Rudimentariness: a concept for artistic research
My own formative and professional trajectory has meandered through various institutions, including universities, museums, and art academies. I have therefore operated in the tenuous fault lines between different creative practices and forms of knowledge production. 'A Way of Making' is of interest to me precisely for how it calls for an analysis of the relation between different ways of creating and ways of knowing. In following the many facets of 'A Way of Making' over the past few years, I began to see parallels between the artists' investigation of the material of clay and questions that arise for me as a theoretician when working with an artistic practice or artwork. I became particularly interested in the attitude with which the makers approached their site of investigation. This attitude can be identified in many registers of their project, including the way in which performers and audiences are interpolated somatically by the ceramic pieces in various staged encounters.
For this exposition, I adopted the concept of 'rudimentariness', as defined by Mireille Rosello in the field of comparative literature, to help define this attitude and to see how it can also operate in a largely non-discursive register. The exposition begins with the makers’ hands-on research, exploring how rudimentariness in making calls forth empirical forms of knowing. In particular, the notion of sensate thinking, as defined by Alexander G. Baumgarten, and theories addressing the intimate relation between the sense of touch and movement and modes of thought are key.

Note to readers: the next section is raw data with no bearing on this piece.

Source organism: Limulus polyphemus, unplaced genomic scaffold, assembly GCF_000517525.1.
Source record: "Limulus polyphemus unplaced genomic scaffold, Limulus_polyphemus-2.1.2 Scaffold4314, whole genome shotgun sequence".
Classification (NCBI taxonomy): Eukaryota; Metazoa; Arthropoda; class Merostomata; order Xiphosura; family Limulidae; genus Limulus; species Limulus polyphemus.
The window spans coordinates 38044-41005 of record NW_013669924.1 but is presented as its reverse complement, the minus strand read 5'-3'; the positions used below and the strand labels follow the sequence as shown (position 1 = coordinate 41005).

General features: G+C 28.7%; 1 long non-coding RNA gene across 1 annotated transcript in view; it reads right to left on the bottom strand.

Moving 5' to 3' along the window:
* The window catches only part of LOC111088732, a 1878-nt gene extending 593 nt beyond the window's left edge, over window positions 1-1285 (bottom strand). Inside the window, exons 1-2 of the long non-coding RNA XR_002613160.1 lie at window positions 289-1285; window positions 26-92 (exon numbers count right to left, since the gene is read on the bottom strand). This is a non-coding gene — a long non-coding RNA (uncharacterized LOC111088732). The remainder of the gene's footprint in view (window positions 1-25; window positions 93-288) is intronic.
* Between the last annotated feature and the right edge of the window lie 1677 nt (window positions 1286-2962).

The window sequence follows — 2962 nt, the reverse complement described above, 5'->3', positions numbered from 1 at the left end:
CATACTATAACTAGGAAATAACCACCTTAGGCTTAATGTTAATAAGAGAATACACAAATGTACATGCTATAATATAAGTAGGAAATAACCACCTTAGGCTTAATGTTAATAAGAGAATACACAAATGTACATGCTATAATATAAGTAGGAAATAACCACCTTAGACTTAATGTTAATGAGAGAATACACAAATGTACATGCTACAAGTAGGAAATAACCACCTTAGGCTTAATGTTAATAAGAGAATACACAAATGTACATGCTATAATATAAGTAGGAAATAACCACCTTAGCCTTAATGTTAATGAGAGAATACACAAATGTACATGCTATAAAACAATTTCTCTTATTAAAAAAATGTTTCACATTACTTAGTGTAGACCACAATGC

The exposition then extends beyond Bergholtz and Pask's project to propose how the attitude of rudimentariness, underpinned by an understanding of sensate thinking and workings of touch, helps articulate what is at stake in the present for artistic research more generally and, specifically, within the growing importance placed on economies of learning in the (Dutch) education system.
In creating this exposition, I attempted to follow the lines, curves, and cracks of 'A Way of Making' to investigate the feedback loops between the discursive and the non-discursive. I propose the not-yet of knowledge as a productive site for the emergence of new perspectives and critical standpoints, as well as the transformative effects of such emergent perspectives on existing habits, modes of making, and, ultimately, what is already known.
Affiliation: BEAR (Base for Experiment, Art and Research), Arnhem NL
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